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  • 5.
    Devendran, Aarthi Aishwarya
    et al.
    Linnaeus University, Faculty of Technology, Department of Built Environment and Energy Technology.
    Mahapatra, Krushna
    Linnaeus University, Faculty of Technology, Department of Built Environment and Energy Technology.
    Mainali, Brijesh
    Linnaeus University, Faculty of Technology, Department of Built Environment and Energy Technology.
    Spatial interaction model of energy demand of buildings and satellite thermal imageries using Geographically Weighted Regression analysis2022In: eceee 2022 Summer Study on energy efficiency: agents of change, European Council for an Energy Efficient Economy (ECEEE), 2022Conference paper (Refereed)
    Abstract [en]

    The Energy Performance Certificate (EPC) is an important information tool to improve the energy performance (EP) of buildings. However, establishing the EP of building is tedious, time-consuming, and numerous input parameters are required in its estimation. However, the usefulness of EPC for the implementation of customized solutions by the supply-side actors require that EPCs are available for all buildings, easily accessible, credible, and recent. However, this is not the case at present. This could be addressed by employing remote sensing dataset along with GIS based spatial analysis techniques. In the present study, the spatial regression analysis technique is implemented in identifying the spatial relation between the input variables and the EP of selected 4541 buildings within Växjö municipality, Sweden.

    The input variables used in the study include the land surface temperature (LST) maps of summer and spring of 2020 derived through the thermal band of Landsat 8 satellite data, built-up and openland neighbourhood maps prepared from the land use/land cover map 2020 of the study region. Building topology including year of construction, type, category, and complexity of buildings are also used to identify the relation between the input variables and the EP of those selected buildings. Results of spatial regression analysis reveal a significant positive relation between the LST and EP of buildings (regression co-efficient are 0.86 and 0.95 in spring and summer respectively).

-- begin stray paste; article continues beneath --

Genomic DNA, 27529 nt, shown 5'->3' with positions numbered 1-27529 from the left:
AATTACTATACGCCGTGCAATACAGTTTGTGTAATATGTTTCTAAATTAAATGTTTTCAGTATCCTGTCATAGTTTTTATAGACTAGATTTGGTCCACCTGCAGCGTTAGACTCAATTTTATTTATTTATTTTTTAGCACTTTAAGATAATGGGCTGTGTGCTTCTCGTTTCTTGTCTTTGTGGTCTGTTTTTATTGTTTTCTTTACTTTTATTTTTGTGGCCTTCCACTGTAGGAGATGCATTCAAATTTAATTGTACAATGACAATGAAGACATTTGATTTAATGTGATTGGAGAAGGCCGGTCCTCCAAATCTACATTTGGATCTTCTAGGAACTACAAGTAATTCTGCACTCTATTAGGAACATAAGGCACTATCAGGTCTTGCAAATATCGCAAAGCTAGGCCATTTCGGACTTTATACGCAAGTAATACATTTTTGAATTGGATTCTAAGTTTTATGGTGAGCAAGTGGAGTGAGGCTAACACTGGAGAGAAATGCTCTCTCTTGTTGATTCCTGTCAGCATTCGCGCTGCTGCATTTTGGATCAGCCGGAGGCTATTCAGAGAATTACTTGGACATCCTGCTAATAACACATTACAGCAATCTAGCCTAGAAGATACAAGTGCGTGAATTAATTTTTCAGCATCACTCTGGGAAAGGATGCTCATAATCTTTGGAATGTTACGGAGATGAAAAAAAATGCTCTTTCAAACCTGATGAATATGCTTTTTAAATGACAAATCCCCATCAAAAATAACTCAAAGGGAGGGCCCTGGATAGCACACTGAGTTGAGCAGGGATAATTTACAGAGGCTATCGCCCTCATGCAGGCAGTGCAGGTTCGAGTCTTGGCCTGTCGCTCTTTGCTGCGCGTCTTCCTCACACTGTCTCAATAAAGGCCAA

The stronger correlation in summer could be because of the availability of higher intensity of solar radiation which gets absorbed by the built-up regions. Results suggest that the LST maps derived from satellite imageries could provide information on the EP of buildings. This could be beneficial to local decision makers and policy regulators in identifying the buildings with lower EP with better accuracy with less dependence on EPC data which are sometimes not available or not updated. The results could also be beneficial to investment bankers, real estate companies during the purchase and sale of a building. Policy makers and renovation companies could get benefited with the results in preliminary identification of the potential hotspots for district energy renovation where the EP of buildings is poorer. This could help achieve the goal of sustainable urban planning targeting energy reduction, climate adaptation, through implementation of effective energy management strategies in the building sector.

  • 6.
    Devendran, Aarthi Aishwarya
    et al.
    Linnaeus University, Faculty of Technology, Department of Built Environment and Energy Technology.
    Mainali, Brijesh
    Linnaeus University, Faculty of Technology, Department of Built Environment and Energy Technology.
    Khatiwada, Dilip
    KTH Royal institute of technology, Sweden.
    Golzar, Farzin
    KTH Royal Institute of Technology, Sweden.
    Mahapatra, Krushna
    Linnaeus University, Faculty of Technology, Department of Built Environment and Energy Technology.
    Identification of potential landfill sites in Bengaluru metropolitan region, India through GIS-AHP framework2021In: ICEER2021 - 8th International Conference on Energy and Environment Research:“Developing the World in 2021 with Clean and Safe Energy, ICEER , 2021Conference paper (Refereed)
    Abstract [en]